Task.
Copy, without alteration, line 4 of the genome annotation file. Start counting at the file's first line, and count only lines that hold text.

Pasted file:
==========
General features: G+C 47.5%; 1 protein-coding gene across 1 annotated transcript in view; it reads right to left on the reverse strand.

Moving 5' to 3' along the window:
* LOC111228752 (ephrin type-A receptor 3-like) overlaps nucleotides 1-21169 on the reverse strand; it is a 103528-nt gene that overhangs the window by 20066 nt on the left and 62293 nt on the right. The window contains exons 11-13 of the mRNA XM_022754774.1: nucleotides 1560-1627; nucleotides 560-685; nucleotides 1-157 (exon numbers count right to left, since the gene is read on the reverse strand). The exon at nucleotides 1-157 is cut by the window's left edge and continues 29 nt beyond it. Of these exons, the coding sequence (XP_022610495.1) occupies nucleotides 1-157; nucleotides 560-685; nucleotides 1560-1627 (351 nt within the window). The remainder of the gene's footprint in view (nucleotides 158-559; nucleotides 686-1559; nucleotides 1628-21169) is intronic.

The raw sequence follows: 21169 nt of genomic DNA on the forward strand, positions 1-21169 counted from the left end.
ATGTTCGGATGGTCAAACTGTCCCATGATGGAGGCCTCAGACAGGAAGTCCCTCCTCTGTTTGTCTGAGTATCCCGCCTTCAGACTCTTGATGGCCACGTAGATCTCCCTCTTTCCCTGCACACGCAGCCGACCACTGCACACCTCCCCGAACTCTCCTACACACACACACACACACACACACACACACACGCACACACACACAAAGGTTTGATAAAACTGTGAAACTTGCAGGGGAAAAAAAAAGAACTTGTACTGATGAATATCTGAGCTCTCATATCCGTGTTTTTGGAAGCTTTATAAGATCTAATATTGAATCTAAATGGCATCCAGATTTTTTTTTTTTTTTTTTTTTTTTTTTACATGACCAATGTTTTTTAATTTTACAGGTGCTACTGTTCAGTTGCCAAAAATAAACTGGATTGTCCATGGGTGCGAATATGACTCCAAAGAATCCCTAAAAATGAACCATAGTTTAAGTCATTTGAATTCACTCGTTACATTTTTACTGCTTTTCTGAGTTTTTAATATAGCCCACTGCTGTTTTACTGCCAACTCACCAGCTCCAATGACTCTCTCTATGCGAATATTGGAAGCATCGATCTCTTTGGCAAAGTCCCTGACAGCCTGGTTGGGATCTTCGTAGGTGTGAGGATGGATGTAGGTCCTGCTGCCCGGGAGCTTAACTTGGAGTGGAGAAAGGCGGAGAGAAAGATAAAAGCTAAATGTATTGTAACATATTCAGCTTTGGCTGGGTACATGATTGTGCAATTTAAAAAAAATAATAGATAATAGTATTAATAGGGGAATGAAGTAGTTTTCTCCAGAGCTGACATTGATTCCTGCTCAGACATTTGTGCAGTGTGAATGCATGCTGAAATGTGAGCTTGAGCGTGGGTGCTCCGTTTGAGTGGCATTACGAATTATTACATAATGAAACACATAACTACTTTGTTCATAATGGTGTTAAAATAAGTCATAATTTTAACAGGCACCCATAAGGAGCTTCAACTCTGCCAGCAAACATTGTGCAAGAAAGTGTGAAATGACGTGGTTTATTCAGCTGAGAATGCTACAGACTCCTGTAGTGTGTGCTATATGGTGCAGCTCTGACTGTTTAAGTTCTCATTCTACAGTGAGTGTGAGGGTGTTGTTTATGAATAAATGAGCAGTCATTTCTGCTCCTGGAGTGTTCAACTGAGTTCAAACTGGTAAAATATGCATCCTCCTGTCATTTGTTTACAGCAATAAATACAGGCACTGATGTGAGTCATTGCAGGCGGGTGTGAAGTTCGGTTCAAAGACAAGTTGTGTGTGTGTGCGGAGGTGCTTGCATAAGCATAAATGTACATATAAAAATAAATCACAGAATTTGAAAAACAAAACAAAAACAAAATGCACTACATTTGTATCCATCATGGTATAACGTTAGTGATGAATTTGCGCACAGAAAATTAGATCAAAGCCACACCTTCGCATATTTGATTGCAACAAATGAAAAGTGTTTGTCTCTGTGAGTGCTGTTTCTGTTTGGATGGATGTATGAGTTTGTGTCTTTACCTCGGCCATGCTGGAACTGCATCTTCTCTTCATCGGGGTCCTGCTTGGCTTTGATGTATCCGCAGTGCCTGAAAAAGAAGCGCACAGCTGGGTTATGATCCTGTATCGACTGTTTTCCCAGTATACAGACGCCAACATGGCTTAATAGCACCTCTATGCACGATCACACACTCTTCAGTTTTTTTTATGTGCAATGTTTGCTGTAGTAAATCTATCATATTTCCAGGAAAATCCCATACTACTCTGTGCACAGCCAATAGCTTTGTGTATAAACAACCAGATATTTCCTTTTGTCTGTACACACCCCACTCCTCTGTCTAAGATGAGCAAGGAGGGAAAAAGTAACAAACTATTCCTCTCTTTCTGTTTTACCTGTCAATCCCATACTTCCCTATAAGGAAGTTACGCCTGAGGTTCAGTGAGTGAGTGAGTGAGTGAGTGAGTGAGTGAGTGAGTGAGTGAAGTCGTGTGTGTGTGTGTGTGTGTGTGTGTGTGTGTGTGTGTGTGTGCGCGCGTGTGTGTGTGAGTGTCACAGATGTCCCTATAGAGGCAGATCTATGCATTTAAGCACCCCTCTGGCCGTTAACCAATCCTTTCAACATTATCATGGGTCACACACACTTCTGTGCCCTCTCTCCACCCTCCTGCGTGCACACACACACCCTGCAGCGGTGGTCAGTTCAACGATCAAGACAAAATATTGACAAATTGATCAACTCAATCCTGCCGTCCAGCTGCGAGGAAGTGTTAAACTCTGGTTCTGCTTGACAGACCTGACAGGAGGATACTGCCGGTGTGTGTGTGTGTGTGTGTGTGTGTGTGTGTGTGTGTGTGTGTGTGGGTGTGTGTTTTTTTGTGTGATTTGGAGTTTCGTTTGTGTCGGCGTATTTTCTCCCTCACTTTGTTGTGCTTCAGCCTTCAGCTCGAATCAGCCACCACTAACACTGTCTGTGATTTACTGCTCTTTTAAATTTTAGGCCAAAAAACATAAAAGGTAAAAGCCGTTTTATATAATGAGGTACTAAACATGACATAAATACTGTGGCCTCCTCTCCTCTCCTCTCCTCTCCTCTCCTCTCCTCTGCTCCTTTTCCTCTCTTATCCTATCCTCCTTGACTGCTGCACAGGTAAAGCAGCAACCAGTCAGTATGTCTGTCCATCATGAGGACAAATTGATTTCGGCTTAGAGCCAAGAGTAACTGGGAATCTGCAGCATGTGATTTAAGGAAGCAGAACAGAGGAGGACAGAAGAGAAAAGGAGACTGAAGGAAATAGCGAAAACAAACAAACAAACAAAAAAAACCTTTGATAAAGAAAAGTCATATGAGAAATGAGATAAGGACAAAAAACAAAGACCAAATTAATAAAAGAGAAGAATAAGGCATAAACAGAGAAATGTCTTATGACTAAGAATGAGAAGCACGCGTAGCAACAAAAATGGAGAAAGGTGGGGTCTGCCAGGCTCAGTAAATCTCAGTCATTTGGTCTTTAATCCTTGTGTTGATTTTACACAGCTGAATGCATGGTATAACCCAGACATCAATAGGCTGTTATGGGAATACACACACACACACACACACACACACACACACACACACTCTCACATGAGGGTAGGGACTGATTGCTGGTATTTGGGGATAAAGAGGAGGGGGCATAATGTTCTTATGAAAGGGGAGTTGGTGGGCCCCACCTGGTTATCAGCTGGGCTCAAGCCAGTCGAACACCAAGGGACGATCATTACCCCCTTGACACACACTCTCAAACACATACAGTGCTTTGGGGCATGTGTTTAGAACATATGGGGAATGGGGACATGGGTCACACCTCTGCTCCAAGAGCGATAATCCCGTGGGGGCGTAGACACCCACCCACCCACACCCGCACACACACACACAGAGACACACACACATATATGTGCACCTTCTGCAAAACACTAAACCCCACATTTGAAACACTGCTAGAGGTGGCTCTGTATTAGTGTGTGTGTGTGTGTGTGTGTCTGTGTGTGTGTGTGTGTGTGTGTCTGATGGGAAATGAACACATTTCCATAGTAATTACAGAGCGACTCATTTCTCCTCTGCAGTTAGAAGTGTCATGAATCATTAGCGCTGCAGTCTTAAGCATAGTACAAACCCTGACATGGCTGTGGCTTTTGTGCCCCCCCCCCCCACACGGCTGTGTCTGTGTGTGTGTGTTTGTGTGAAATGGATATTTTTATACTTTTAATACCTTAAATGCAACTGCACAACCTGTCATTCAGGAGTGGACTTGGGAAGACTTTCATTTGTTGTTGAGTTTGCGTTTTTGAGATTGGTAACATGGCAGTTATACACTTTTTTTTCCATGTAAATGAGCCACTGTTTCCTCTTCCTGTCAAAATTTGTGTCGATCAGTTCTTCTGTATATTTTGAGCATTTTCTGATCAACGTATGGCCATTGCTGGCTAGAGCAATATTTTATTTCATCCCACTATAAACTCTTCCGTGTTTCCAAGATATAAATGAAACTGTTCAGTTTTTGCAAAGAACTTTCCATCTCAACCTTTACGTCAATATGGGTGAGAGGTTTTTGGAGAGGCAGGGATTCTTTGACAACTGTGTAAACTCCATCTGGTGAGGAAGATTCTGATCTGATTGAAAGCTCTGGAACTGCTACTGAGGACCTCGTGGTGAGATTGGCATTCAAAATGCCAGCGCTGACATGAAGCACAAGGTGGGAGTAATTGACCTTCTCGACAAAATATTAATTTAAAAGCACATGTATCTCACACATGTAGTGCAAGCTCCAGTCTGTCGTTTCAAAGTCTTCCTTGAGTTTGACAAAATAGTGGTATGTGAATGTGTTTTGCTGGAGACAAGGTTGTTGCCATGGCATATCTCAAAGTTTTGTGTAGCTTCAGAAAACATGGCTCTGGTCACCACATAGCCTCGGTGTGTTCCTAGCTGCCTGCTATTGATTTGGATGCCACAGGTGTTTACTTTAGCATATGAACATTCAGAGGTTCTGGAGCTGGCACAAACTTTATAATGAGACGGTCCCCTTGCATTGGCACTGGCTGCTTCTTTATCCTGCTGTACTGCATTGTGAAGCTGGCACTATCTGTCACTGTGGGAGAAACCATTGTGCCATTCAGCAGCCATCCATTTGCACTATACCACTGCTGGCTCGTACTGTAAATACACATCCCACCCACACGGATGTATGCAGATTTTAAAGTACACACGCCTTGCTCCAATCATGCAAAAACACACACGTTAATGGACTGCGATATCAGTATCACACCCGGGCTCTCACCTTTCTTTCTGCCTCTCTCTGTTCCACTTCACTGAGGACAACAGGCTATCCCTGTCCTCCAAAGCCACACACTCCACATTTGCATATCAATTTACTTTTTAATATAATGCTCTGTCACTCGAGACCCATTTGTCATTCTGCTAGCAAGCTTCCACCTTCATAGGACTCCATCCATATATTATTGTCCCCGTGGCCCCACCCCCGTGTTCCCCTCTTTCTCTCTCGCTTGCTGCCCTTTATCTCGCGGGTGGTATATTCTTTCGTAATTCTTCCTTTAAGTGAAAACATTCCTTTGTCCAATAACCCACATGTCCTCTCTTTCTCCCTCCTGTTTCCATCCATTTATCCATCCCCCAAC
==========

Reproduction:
The raw sequence follows: 21169 nt of genomic DNA on the forward strand, positions 1-21169 counted from the left end.